The Lohia estate was a paradise that embraced terraced lawns, formal gardens, and a swimming pool. Vikram did not like such ostentatiousness. Whenever he came across one of these gold-plated billionaire’s playgrounds, Vikram’s pitiful bank balance poked its head up and jeered at him. The drive up to the house was a winding avenue of trees, and on the way, he could see flowerbeds packed with bright coloured flowers. The avenue opened out onto a stretch of open area on which were parked five or six cars. The smallest of them was a yellow Porsche. Two chauffeurs were washing a Bentley as if their lives depended on it.

  To the right of the parking lot was the house, a majestic affair of about twelve bedrooms. The main house was comprised of two storeys. One could easily drive a ten-ton truck though its front door.

  On ringing the bell, Vikram was shown into the drawing room by a maid. Rohan was sitting with Inspector Gopi Reddy. Vikram Rana had worked closely with Gopi Reddy while on the police force and they knew each other very well.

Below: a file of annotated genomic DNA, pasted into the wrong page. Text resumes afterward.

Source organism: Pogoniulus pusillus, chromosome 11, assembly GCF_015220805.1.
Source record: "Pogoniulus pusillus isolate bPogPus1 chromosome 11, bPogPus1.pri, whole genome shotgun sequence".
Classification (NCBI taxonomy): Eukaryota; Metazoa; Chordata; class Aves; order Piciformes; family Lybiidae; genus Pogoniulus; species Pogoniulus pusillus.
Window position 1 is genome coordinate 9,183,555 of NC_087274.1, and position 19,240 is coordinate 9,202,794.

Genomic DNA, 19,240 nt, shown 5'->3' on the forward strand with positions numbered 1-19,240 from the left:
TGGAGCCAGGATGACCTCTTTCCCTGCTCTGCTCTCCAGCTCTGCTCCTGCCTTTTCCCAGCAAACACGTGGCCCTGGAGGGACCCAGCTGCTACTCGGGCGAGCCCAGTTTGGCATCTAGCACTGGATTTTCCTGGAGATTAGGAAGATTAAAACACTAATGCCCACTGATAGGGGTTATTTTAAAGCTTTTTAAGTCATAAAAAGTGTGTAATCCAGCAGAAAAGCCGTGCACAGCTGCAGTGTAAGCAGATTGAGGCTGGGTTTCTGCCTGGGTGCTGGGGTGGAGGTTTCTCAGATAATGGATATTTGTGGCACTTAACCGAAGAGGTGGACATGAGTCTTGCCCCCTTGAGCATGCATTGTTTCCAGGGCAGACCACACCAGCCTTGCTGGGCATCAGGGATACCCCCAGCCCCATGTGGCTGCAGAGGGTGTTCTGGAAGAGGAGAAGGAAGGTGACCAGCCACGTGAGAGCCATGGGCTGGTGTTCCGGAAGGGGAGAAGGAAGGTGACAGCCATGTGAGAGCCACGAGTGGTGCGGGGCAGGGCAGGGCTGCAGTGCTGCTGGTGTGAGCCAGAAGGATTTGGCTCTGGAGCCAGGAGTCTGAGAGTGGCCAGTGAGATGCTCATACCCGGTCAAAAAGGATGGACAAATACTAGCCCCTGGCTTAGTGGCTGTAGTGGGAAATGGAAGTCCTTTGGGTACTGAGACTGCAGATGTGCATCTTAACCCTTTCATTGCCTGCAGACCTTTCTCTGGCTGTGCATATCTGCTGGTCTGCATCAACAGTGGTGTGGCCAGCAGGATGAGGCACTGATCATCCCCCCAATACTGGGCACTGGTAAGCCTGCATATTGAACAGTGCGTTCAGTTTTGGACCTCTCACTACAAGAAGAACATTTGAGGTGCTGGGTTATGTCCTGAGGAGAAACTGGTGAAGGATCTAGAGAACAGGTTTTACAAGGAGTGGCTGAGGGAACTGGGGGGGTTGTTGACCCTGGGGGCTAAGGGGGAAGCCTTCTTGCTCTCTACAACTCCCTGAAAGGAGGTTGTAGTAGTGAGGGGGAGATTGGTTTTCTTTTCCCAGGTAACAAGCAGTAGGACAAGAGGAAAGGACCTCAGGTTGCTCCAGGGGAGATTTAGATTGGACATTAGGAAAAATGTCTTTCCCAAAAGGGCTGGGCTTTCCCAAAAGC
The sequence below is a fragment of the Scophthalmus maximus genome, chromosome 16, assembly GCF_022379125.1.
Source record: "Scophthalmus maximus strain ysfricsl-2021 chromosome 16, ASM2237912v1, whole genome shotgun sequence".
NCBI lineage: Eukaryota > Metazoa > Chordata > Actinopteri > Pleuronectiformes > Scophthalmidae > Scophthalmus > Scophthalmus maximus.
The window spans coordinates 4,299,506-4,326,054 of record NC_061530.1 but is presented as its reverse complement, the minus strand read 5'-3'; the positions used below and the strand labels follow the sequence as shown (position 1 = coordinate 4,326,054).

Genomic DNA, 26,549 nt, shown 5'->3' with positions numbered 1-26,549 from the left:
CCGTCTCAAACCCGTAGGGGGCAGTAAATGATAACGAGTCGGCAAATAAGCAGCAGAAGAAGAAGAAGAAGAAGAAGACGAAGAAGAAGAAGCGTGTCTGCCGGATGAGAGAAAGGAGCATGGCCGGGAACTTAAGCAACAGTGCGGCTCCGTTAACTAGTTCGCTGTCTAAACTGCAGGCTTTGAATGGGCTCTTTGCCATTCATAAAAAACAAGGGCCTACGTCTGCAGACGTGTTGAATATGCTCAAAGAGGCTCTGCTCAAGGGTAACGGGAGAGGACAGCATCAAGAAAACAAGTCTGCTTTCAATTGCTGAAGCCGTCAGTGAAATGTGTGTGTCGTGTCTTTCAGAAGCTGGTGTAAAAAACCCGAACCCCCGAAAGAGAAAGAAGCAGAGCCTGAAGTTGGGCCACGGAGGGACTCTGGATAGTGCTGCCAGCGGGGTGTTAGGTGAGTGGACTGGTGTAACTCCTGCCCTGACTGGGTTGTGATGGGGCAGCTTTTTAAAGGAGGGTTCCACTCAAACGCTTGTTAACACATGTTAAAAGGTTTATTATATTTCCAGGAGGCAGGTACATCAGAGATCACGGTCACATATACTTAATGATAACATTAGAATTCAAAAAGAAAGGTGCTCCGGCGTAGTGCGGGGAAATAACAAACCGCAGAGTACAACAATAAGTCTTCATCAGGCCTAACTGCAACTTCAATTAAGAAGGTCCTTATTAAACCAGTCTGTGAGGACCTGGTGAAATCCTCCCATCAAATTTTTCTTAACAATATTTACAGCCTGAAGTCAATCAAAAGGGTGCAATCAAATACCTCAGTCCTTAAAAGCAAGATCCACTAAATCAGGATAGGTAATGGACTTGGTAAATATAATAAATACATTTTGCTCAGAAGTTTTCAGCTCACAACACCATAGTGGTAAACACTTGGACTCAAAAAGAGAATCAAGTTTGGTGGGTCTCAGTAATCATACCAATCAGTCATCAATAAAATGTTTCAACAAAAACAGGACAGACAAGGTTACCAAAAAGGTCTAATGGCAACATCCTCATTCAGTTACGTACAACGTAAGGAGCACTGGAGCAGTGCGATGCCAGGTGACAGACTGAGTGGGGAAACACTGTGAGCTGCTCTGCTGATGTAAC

Vikram looked at Rohan with compassion. Rohan looked exhausted and dishevelled. ‘I am sorry to hear about Richa,’ he commiserated. Rohan gave him a wan smile and said, ‘Yes, it was tough to see her in so much pain. And Gaurav not being here did not help matters.’

  Inspector Reddy shook his hand and asked him to take a seat.

  Vikram asked, ‘Has Gaurav been informed?’

  ‘He has been informed. He has chartered a flight and will come as soon as possible.’

  Rohan then looked at the other person sitting by his side and introduced him as Mr. Kiran Dalal, the family lawyer.

  The Inspector said, ‘Rohan told us that you will help with the investigation. Let us cooperate with each other and solve this at the earliest. I am so glad that you are here to help us. Rohan was just about to describe what happened.’